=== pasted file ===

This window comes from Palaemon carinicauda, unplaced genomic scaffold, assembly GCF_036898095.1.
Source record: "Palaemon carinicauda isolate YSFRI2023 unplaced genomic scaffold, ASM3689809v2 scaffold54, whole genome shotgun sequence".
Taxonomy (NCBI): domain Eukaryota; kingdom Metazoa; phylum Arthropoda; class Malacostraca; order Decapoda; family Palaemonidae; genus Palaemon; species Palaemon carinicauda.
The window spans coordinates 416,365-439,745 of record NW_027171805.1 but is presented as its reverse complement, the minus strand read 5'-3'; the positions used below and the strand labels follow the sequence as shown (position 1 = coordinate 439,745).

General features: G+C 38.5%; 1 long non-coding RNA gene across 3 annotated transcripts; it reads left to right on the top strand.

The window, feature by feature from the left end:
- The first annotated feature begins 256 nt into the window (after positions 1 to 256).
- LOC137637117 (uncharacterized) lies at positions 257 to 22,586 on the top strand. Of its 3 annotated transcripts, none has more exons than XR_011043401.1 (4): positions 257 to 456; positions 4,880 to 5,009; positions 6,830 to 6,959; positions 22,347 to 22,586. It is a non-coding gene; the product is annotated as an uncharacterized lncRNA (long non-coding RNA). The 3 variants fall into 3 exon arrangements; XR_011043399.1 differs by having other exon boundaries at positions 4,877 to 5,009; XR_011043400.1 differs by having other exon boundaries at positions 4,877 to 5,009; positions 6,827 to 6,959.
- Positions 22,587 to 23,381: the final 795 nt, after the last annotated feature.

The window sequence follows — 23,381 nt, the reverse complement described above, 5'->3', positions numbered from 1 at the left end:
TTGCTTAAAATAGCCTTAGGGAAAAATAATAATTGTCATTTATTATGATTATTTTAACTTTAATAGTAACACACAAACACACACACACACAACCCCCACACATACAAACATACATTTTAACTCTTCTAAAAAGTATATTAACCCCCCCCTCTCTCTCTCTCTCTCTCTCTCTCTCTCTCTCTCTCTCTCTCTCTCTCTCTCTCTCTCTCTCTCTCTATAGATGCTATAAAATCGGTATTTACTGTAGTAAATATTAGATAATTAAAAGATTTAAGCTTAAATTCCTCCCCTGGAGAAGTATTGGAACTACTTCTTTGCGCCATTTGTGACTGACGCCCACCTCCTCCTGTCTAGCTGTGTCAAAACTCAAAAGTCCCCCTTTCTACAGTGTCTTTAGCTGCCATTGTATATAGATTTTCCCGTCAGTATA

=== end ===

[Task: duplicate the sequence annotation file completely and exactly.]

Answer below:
This window comes from Palaemon carinicauda, unplaced genomic scaffold, assembly GCF_036898095.1.
Source record: "Palaemon carinicauda isolate YSFRI2023 unplaced genomic scaffold, ASM3689809v2 scaffold54, whole genome shotgun sequence".
Taxonomy (NCBI): domain Eukaryota; kingdom Metazoa; phylum Arthropoda; class Malacostraca; order Decapoda; family Palaemonidae; genus Palaemon; species Palaemon carinicauda.
The window spans coordinates 416,365-439,745 of record NW_027171805.1 but is presented as its reverse complement, the minus strand read 5'-3'; the positions used below and the strand labels follow the sequence as shown (position 1 = coordinate 439,745).

General features: G+C 38.5%; 1 long non-coding RNA gene across 3 annotated transcripts; it reads left to right on the top strand.

The window, feature by feature from the left end:
- The first annotated feature begins 256 nt into the window (after positions 1 to 256).
- LOC137637117 (uncharacterized) lies at positions 257 to 22,586 on the top strand. Of its 3 annotated transcripts, none has more exons than XR_011043401.1 (4): positions 257 to 456; positions 4,880 to 5,009; positions 6,830 to 6,959; positions 22,347 to 22,586. It is a non-coding gene; the product is annotated as an uncharacterized lncRNA (long non-coding RNA). The 3 variants fall into 3 exon arrangements; XR_011043399.1 differs by having other exon boundaries at positions 4,877 to 5,009; XR_011043400.1 differs by having other exon boundaries at positions 4,877 to 5,009; positions 6,827 to 6,959.
- Positions 22,587 to 23,381: the final 795 nt, after the last annotated feature.

The window sequence follows — 23,381 nt, the reverse complement described above, 5'->3', positions numbered from 1 at the left end:
TTGCTTAAAATAGCCTTAGGGAAAAATAATAATTGTCATTTATTATGATTATTTTAACTTTAATAGTAACACACAAACACACACACACACAACCCCCACACATACAAACATACATTTTAACTCTTCTAAAAAGTATATTAACCCCCCCCTCTCTCTCTCTCTCTCTCTCTCTCTCTCTCTCTCTCTCTCTCTCTCTCTCTCTCTCTCTCTCTCTCTATAGATGCTATAAAATCGGTATTTACTGTAGTAAATATTAGATAATTAAAAGATTTAAGCTTAAATTCCTCCCCTGGAGAAGTATTGGAACTACTTCTTTGCGCCATTTGTGACTGACGCCCACCTCCTCCTGTCTAGCTGTGTCAAAACTCAAAAGTCCCCCTTTCTACAGTGTCTTTAGCTGCCATTGTATATAGATTTTCCCGTCAGTATA